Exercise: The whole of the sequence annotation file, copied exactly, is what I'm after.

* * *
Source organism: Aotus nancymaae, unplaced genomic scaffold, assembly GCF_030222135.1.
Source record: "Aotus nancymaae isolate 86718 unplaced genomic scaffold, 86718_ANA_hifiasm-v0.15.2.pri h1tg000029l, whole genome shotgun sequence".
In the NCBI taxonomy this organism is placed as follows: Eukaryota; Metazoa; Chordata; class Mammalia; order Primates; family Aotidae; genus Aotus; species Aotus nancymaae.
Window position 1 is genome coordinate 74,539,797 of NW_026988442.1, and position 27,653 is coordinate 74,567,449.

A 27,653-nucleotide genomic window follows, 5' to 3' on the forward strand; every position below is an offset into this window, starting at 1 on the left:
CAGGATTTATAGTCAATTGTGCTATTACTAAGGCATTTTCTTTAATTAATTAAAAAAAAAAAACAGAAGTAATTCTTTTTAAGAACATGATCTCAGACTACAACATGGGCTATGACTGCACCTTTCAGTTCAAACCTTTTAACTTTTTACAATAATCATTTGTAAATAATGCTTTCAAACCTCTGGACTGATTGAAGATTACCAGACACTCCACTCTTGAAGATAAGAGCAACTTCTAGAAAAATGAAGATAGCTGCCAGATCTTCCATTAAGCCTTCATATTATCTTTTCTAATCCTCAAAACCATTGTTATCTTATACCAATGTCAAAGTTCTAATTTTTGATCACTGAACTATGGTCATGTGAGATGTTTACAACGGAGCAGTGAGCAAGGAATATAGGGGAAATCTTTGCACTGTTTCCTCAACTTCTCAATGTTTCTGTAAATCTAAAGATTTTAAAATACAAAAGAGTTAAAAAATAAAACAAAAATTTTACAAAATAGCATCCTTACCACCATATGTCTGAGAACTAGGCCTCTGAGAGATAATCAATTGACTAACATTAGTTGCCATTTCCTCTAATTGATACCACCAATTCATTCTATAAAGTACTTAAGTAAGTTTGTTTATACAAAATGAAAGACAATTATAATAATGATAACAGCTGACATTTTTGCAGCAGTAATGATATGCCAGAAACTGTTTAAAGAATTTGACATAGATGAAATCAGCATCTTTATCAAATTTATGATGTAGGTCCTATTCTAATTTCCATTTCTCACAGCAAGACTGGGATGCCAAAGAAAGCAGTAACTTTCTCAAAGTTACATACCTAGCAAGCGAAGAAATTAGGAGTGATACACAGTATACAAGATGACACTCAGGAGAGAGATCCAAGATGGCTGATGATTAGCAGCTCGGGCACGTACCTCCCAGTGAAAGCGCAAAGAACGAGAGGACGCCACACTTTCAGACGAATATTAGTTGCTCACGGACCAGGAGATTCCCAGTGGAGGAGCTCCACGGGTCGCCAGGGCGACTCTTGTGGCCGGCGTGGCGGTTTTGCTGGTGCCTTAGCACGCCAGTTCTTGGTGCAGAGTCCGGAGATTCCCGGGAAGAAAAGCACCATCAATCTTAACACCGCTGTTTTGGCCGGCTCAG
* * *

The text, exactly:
Source organism: Aotus nancymaae, unplaced genomic scaffold, assembly GCF_030222135.1.
Source record: "Aotus nancymaae isolate 86718 unplaced genomic scaffold, 86718_ANA_hifiasm-v0.15.2.pri h1tg000029l, whole genome shotgun sequence".
In the NCBI taxonomy this organism is placed as follows: Eukaryota; Metazoa; Chordata; class Mammalia; order Primates; family Aotidae; genus Aotus; species Aotus nancymaae.
Window position 1 is genome coordinate 74,539,797 of NW_026988442.1, and position 27,653 is coordinate 74,567,449.

A 27,653-nucleotide genomic window follows, 5' to 3' on the forward strand; every position below is an offset into this window, starting at 1 on the left:
CAGGATTTATAGTCAATTGTGCTATTACTAAGGCATTTTCTTTAATTAATTAAAAAAAAAAAACAGAAGTAATTCTTTTTAAGAACATGATCTCAGACTACAACATGGGCTATGACTGCACCTTTCAGTTCAAACCTTTTAACTTTTTACAATAATCATTTGTAAATAATGCTTTCAAACCTCTGGACTGATTGAAGATTACCAGACACTCCACTCTTGAAGATAAGAGCAACTTCTAGAAAAATGAAGATAGCTGCCAGATCTTCCATTAAGCCTTCATATTATCTTTTCTAATCCTCAAAACCATTGTTATCTTATACCAATGTCAAAGTTCTAATTTTTGATCACTGAACTATGGTCATGTGAGATGTTTACAACGGAGCAGTGAGCAAGGAATATAGGGGAAATCTTTGCACTGTTTCCTCAACTTCTCAATGTTTCTGTAAATCTAAAGATTTTAAAATACAAAAGAGTTAAAAAATAAAACAAAAATTTTACAAAATAGCATCCTTACCACCATATGTCTGAGAACTAGGCCTCTGAGAGATAATCAATTGACTAACATTAGTTGCCATTTCCTCTAATTGATACCACCAATTCATTCTATAAAGTACTTAAGTAAGTTTGTTTATACAAAATGAAAGACAATTATAATAATGATAACAGCTGACATTTTTGCAGCAGTAATGATATGCCAGAAACTGTTTAAAGAATTTGACATAGATGAAATCAGCATCTTTATCAAATTTATGATGTAGGTCCTATTCTAATTTCCATTTCTCACAGCAAGACTGGGATGCCAAAGAAAGCAGTAACTTTCTCAAAGTTACATACCTAGCAAGCGAAGAAATTAGGAGTGATACACAGTATACAAGATGACACTCAGGAGAGAGATCCAAGATGGCTGATGATTAGCAGCTCGGGCACGTACCTCCCAGTGAAAGCGCAAAGAACGAGAGGACGCCACACTTTCAGACGAATATTAGTTGCTCACGGACCAGGAGATTCCCAGTGGAGGAGCTCCACGGGTCGCCAGGGCGACTCTTGTGGCCGGCGTGGCGGTTTTGCTGGTGCCTTAGCACGCCAGTTCTTGGTGCAGAGTCCGGAGATTCCCGGGAAGAAAAGCACCATCAATCTTAACACCGCTGTTTTGGCCGGCTCAG